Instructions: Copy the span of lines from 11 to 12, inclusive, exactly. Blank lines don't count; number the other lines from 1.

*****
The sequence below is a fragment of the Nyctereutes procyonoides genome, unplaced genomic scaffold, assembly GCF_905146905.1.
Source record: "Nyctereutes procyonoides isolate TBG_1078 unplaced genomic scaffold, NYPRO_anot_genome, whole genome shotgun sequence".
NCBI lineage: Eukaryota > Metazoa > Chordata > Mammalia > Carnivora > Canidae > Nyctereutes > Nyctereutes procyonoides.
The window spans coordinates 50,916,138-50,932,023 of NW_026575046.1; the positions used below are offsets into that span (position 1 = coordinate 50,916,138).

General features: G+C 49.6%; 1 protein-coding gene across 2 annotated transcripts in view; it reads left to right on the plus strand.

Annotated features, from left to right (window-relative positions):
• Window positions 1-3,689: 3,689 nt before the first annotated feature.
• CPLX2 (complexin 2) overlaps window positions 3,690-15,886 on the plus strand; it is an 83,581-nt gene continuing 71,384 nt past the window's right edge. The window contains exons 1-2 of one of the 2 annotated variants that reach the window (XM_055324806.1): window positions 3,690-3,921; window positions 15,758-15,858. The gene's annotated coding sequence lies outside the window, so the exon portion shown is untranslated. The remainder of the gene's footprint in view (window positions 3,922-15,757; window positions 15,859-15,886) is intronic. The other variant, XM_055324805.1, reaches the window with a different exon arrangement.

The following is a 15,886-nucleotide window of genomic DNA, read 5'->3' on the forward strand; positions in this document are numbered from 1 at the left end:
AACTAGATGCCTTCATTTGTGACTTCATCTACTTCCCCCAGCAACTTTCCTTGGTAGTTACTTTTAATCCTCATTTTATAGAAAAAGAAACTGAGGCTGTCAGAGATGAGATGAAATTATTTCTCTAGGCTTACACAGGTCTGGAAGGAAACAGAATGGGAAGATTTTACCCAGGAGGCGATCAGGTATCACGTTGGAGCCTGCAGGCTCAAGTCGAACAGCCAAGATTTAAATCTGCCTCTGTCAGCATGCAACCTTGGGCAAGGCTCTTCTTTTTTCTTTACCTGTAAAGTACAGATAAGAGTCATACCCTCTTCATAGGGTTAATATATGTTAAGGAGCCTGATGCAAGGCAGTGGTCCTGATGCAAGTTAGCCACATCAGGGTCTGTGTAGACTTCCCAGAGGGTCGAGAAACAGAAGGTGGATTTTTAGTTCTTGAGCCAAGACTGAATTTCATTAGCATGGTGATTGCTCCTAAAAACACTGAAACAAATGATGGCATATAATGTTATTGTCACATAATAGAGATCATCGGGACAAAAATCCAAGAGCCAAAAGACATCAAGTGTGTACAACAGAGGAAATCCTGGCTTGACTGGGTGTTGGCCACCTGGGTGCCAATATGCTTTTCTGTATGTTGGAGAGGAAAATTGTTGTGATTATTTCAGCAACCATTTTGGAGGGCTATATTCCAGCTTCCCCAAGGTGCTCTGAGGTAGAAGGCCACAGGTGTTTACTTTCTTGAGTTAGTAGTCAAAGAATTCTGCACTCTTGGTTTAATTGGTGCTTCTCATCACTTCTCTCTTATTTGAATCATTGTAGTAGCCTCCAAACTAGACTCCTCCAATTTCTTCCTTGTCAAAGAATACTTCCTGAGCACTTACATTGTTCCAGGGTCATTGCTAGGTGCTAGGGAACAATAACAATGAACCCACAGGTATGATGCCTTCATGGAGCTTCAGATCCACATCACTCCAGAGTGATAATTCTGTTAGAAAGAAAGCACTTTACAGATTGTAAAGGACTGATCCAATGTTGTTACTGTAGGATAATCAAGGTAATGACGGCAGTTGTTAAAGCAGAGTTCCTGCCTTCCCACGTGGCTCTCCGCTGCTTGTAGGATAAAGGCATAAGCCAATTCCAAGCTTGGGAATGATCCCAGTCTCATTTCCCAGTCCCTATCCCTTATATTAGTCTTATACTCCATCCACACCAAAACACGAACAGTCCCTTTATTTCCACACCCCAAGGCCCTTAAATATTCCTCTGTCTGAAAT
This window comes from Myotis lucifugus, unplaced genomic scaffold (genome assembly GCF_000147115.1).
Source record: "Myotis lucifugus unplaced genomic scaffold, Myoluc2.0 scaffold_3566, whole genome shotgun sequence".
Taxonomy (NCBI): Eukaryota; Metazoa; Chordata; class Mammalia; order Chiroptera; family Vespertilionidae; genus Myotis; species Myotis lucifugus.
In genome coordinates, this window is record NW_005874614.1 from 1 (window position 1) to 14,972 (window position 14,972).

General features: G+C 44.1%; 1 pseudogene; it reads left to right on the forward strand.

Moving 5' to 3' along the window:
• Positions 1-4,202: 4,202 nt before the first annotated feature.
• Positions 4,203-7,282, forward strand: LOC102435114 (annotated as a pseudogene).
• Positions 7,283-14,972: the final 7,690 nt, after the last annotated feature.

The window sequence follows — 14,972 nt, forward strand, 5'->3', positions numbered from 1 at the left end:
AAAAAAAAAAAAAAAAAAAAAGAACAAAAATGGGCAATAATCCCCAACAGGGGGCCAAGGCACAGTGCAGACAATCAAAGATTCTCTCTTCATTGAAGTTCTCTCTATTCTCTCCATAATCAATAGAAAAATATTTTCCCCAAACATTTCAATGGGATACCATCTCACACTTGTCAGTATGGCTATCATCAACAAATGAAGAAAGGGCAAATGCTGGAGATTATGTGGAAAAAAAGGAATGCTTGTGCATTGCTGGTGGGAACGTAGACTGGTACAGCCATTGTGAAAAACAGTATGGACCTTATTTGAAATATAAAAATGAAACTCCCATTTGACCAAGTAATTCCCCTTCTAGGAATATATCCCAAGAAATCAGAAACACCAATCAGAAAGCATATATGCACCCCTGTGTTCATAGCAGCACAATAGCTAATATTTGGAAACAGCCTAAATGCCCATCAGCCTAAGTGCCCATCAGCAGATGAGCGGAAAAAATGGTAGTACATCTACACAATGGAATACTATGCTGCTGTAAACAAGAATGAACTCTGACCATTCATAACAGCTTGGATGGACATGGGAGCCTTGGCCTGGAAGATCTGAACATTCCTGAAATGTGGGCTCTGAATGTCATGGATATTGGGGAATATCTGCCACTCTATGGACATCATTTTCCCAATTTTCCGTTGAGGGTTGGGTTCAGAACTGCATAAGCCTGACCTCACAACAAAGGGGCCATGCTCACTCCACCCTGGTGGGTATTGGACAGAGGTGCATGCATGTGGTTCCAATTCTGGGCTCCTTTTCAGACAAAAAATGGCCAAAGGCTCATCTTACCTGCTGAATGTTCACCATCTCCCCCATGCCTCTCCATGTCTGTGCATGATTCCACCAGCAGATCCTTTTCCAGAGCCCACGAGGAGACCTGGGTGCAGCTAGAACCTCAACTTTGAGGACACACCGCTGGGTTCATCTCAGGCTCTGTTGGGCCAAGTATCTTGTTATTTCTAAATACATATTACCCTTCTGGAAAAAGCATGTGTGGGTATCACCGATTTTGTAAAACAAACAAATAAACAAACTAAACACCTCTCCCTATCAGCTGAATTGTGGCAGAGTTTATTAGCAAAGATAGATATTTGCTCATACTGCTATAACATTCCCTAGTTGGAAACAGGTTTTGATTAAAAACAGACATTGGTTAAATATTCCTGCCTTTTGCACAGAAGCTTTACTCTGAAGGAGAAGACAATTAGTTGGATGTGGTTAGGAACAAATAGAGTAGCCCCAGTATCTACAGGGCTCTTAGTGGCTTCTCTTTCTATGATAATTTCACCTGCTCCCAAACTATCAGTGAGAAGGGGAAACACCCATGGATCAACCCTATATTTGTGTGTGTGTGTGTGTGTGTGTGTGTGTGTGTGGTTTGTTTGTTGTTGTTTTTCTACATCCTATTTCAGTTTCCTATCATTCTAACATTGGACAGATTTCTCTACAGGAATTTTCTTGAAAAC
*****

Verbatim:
This window comes from Myotis lucifugus, unplaced genomic scaffold (genome assembly GCF_000147115.1).
Source record: "Myotis lucifugus unplaced genomic scaffold, Myoluc2.0 scaffold_3566, whole genome shotgun sequence".